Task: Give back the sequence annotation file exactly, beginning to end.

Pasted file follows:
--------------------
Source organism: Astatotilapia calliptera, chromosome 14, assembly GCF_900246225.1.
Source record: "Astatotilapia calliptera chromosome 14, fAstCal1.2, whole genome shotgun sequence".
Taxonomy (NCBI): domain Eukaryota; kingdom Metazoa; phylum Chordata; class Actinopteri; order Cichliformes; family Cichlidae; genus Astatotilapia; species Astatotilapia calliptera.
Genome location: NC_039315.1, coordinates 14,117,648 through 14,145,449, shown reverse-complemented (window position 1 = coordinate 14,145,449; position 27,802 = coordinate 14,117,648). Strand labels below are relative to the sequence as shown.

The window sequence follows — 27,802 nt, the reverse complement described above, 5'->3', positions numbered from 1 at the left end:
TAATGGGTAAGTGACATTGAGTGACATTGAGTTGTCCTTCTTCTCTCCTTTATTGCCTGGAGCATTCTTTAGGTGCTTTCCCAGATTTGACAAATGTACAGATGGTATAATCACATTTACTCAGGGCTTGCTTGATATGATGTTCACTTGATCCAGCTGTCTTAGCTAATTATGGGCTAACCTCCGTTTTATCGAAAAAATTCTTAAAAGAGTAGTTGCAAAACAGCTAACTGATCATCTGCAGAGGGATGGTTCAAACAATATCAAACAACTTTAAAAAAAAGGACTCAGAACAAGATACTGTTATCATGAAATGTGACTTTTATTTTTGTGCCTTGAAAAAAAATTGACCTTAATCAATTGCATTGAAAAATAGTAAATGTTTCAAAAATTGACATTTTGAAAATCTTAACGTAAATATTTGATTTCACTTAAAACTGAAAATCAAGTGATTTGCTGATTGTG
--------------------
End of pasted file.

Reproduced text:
Source organism: Astatotilapia calliptera, chromosome 14, assembly GCF_900246225.1.
Source record: "Astatotilapia calliptera chromosome 14, fAstCal1.2, whole genome shotgun sequence".
Taxonomy (NCBI): domain Eukaryota; kingdom Metazoa; phylum Chordata; class Actinopteri; order Cichliformes; family Cichlidae; genus Astatotilapia; species Astatotilapia calliptera.
Genome location: NC_039315.1, coordinates 14,117,648 through 14,145,449, shown reverse-complemented (window position 1 = coordinate 14,145,449; position 27,802 = coordinate 14,117,648). Strand labels below are relative to the sequence as shown.

The window sequence follows — 27,802 nt, the reverse complement described above, 5'->3', positions numbered from 1 at the left end:
TAATGGGTAAGTGACATTGAGTGACATTGAGTTGTCCTTCTTCTCTCCTTTATTGCCTGGAGCATTCTTTAGGTGCTTTCCCAGATTTGACAAATGTACAGATGGTATAATCACATTTACTCAGGGCTTGCTTGATATGATGTTCACTTGATCCAGCTGTCTTAGCTAATTATGGGCTAACCTCCGTTTTATCGAAAAAATTCTTAAAAGAGTAGTTGCAAAACAGCTAACTGATCATCTGCAGAGGGATGGTTCAAACAATATCAAACAACTTTAAAAAAAAGGACTCAGAACAAGATACTGTTATCATGAAATGTGACTTTTATTTTTGTGCCTTGAAAAAAAATTGACCTTAATCAATTGCATTGAAAAATAGTAAATGTTTCAAAAATTGACATTTTGAAAATCTTAACGTAAATATTTGATTTCACTTAAAACTGAAAATCAAGTGATTTGCTGATTGTG